[Above: Alan Rickman in Bottle Shock]
By Stephanie Ornelas
What do Will Ferrell, Don Cheadle, Cameron Diaz, and Alan Rickman all have in common? They’ve all starred in Sundance-supported films where wine is a main character. You read that correctly — wine.
Today is National Wine Day, a day for oenophiles across the country to celebrate their favorite fermented juice. There are tons of good reasons to pop open a bottle of your favorite vino, and we offer a selection of Sundance films that are centered on wine culture and wine drinking to accompany you while you celebrate today. So polish up your go-to wine glass and don’t forget your corkscrew. Here are five wine-filled films for you to watch today — stories about friendship, family, politics, and even murder. Sip on that.
The Last Supper (1996 Sundance Film Festival)
Pour a glass of your favorite red and gear up for Stacey Title’s dark comedy that will make you laugh and leave you spooked all at the same time.
When a stranded student (Ron Eldard) gets a ride from trucker Zack (Bill Paxton), he invites him in for dinner and wine with his four roommates (Cameron Diaz, Courtney B. Vance, Jonathan Penner, Annabeth Gish). But when Zack starts praising Hitler and acting violent toward the group, they make a decision that ends in murder. Rationalizing the act as a service to humanity, the self-proclaimed vigilantes begin to invite more offensive individuals like Zack over for wine and dinner with the intention of making the world a better place. Check here for viewing options.
Bottle Shock (2008 Sundance Film Festival)
It’s 1976, and winemaker Jim Barrett (Bill Pullman) has risked it all for his dream of making the perfect Chardonnay at his vineyard in Napa Valley. Steven Spurrier (Alan Rickman), a British expatriate living in Paris, is looking for a clever idea to save his wine shop. When Steven travels to Napa Valley and tries Jim’s product, he brings a few bottles back to Paris and hosts a blind taste test to educate Parisians on the new wines coming out of California.
Randall Miller’s film is based on the Paris Wine Tasting of 1976 — also known as the Judgment of Paris. Real-life wine merchant Steven Spurrier organized a competition where French judges carried out blind tasting comparisons for Chardonnays and red wines from California and France. “Randall Miller delicately composes Bottle Shock as a cinematic love letter to California’s wine country, where he shot the film in its sun-soaked entirety,” writes Jennifer Cochis in the Festival Program Guide. Check here for viewing options.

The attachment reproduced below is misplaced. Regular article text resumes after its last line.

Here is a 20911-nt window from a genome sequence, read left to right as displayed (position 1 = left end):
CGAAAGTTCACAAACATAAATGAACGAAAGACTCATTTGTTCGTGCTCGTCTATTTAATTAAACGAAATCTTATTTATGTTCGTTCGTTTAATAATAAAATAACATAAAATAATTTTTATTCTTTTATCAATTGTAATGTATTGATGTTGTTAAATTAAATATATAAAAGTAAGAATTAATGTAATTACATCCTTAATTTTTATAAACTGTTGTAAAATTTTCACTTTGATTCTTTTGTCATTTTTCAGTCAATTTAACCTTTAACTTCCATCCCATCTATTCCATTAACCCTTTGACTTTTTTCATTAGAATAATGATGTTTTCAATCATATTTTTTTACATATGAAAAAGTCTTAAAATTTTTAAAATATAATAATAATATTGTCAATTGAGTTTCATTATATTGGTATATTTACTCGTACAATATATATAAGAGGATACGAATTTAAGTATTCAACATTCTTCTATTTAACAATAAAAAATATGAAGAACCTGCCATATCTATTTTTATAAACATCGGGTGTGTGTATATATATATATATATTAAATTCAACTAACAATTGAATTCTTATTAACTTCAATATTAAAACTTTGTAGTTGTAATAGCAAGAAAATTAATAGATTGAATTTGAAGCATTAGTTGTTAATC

Drunk History: Douglass & Lincoln (2010 Sundance Film Festival)
Who needs wine-loving friends to drink with when you have comedian Jen Kirkman to enlighten you on some major historical events? Settle in with your favorite bottle of wine (or two?) and check out this hilarious short film starring Will Ferrell, Don Cheadle, and Zooey Deschanel.
In Jeremy Konner’s comedic (and educational) short, Kirkman drinks two bottles of wine before telling the story of how abolitionist and orator Frederick Douglass (Don Cheadle) conferred with President Abraham Lincoln (Will Ferrell) about equal rights for Black men during the Civil War. Watch now on YouTube.
The Perfect Host (2010 Sundance Film Festival)
Grab another glass and have a seat with David Hyde Pierce and Clayne Crawford. Frasier fans might balk at a character of Pierce’s drinking anything but sherry, but The Perfect Host’s wine-swilling Warwick is just as eccentric as the iconic Dr. Niles Crane. When John (Crawford) is desperate for a place to hide after robbing a bank, he shows up on Warwick’s doorstep posing as a friend of a friend from out of town. Over conversation and lots and lots of wine, the two start to realize that looks can be very deceiving.
“With outstanding performances by David Hyde Pierce and Clayne Crawford, [director and co-writer] Nick Tomnay takes us on a suspense-filled ride where nothing is as it seems. The Perfect Host is a slippery psychological thriller that exposes true human nature and reveals just how far we’re willing to go to satisfy our needs,” writes Lisa Ogdie in the Festival Program Guide. Check here for viewing options.
Harvest Season (2018 Kendeda Fund Grant)
Mexican American winemakers and migrant workers play an essential role in the wine industry, but rarely are they recognized for their contributions. Bernardo Ruiz’s documentary chronicles the lives of people who work behind the scenes of the premium California wine industry during one of the most substantial grape harvests in recent history.
Viewers witness these powerful narratives unfold as wildfires sweep through Napa and Sonoma counties, threatening the livelihoods of small farmers and winemakers who are already facing a growing labor shortage and shifting immigration policies. Check here for viewing options.
By Vanessa Zimmer
The TVs down at the pub are turned to all-NCAA, all the time. Office workers are talking about brackets, throwing down bets, and wearing team jerseys over their business clothes.